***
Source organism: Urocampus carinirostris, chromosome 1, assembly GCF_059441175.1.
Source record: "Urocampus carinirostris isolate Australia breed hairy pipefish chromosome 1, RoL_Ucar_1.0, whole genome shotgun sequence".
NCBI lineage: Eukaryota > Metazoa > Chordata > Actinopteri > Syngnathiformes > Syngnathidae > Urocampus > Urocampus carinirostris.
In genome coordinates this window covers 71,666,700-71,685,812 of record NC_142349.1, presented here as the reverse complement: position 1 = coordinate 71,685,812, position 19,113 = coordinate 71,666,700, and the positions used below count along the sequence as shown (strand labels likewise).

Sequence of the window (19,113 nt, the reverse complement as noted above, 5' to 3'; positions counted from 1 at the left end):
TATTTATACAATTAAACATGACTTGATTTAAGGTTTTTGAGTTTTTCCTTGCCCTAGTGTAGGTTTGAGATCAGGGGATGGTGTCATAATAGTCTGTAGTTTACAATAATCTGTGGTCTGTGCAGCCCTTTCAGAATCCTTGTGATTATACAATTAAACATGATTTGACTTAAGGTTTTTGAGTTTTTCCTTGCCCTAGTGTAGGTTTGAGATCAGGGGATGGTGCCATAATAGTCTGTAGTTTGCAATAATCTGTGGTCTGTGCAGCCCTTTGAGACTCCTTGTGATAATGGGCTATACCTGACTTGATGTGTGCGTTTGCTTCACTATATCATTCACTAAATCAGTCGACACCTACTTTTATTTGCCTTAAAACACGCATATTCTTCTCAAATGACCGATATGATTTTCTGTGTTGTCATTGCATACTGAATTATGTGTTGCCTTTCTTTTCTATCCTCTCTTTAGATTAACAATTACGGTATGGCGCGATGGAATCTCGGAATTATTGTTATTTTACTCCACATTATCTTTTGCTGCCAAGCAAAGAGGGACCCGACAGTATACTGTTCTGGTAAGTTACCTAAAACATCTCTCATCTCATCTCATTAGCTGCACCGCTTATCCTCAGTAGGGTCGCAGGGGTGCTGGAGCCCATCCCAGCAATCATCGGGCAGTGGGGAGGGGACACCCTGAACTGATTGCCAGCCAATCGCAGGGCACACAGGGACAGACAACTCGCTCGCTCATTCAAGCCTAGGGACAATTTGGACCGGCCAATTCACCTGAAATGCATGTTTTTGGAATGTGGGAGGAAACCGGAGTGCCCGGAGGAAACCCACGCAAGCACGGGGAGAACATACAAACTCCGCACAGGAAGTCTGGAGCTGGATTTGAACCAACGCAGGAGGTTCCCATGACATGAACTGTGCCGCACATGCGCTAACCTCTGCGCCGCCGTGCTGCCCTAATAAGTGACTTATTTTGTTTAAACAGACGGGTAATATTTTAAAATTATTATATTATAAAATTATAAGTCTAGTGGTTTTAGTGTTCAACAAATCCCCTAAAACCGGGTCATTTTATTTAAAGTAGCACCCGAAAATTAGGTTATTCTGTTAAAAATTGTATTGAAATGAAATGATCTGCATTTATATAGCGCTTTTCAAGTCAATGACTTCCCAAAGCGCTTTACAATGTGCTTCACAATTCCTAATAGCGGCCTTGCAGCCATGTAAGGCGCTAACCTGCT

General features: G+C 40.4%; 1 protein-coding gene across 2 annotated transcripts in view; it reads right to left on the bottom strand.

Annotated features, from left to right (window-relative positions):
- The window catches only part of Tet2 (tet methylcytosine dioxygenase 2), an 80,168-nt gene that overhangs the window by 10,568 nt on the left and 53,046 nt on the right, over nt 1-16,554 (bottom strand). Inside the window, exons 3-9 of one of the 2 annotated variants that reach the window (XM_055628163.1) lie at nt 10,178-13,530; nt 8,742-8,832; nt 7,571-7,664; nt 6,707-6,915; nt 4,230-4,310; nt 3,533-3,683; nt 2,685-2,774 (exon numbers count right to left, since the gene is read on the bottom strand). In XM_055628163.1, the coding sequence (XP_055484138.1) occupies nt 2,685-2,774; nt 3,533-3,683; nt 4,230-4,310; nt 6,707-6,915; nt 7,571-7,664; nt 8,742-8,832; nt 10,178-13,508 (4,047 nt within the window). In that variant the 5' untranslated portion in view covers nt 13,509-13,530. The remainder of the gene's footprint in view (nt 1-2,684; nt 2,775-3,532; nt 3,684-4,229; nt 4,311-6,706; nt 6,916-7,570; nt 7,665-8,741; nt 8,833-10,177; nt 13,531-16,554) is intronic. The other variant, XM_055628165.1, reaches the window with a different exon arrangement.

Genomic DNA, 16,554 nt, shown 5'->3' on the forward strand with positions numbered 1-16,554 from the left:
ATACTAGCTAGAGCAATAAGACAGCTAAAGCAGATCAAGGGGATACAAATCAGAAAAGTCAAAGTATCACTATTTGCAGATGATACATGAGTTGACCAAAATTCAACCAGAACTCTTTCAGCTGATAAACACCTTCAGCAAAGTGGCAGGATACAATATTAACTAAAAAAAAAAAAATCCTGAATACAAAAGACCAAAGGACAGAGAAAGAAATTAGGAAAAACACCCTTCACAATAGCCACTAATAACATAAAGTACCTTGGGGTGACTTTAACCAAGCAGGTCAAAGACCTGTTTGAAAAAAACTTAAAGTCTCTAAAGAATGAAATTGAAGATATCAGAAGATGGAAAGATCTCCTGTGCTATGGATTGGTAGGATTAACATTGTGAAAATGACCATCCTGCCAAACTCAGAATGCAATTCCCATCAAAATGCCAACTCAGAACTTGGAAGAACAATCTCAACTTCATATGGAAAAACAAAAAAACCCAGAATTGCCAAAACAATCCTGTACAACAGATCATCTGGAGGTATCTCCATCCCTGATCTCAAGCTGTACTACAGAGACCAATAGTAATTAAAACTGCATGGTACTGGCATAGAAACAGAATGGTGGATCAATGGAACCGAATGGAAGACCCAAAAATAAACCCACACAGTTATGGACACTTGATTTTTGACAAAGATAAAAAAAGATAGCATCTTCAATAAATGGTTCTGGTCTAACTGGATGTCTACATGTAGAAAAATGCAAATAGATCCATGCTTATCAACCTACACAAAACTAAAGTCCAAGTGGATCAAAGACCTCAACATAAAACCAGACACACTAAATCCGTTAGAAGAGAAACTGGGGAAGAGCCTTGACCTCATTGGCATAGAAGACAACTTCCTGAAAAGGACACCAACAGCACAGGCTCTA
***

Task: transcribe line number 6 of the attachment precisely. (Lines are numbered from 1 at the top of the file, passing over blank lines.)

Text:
TATTTATACAATTAAACATGACTTGATTTAAGGTTTTTGAGTTTTTCCTTGCCCTAGTGTAGGTTTGAGATCAGGGGATGGTGTCATAATAGTCTGTAGTTTACAATAATCTGTGGTCTGTGCAGCCCTTTCAGAATCCTTGTGATTATACAATTAAACATGATTTGACTTAAGGTTTTTGAGTTTTTCCTTGCCCTAGTGTAGGTTTGAGATCAGGGGATGGTGCCATAATAGTCTGTAGTTTGCAATAATCTGTGGTCTGTGCAGCCCTTTGAGACTCCTTGTGATAATGGGCTATACCTGACTTGATGTGTGCGTTTGCTTCACTATATCATTCACTAAATCAGTCGACACCTACTTTTATTTGCCTTAAAACACGCATATTCTTCTCAAATGACCGATATGATTTTCTGTGTTGTCATTGCATACTGAATTATGTGTTGCCTTTCTTTTCTATCCTCTCTTTAGATTAACAATTACGGTATGGCGCGATGGAATCTCGGAATTATTGTTATTTTACTCCACATTATCTTTTGCTGCCAAGCAAAGAGGGACCCGACAGTATACTGTTCTGGTAAGTTACCTAAAACATCTCTCATCTCATCTCATTAGCTGCACCGCTTATCCTCAGTAGGGTCGCAGGGGTGCTGGAGCCCATCCCAGCAATCATCGGGCAGTGGGGAGGGGACACCCTGAACTGATTGCCAGCCAATCGCAGGGCACACAGGGACAGACAACTCGCTCGCTCATTCAAGCCTAGGGACAATTTGGACCGGCCAATTCACCTGAAATGCATGTTTTTGGAATGTGGGAGGAAACCGGAGTGCCCGGAGGAAACCCACGCAAGCACGGGGAGAACATACAAACTCCGCACAGGAAGTCTGGAGCTGGATTTGAACCAACGCAGGAGGTTCCCATGACATGAACTGTGCCGCACATGCGCTAACCTCTGCGCCGCCGTGCTGCCCTAATAAGTGACTTATTTTGTTTAAACAGACGGGTAATATTTTAAAATTATTATATTATAAAATTATAAGTCTAGTGGTTTTAGTGTTCAACAAATCCCCTAAAACCGGGTCATTTTATTTAAAGTAGCACCCGAAAATTAGGTTATTCTGTTAAAAATTGTATTGAAATGAAATGATCTGCATTTATATAGCGCTTTTCAAGTCAATGACTTCCCAAAGCGCTTTACAATGTGCTTCACAATTCCTAATAGCGGCCTTGCAGCCATGTAAGGCGCTAACCTGCT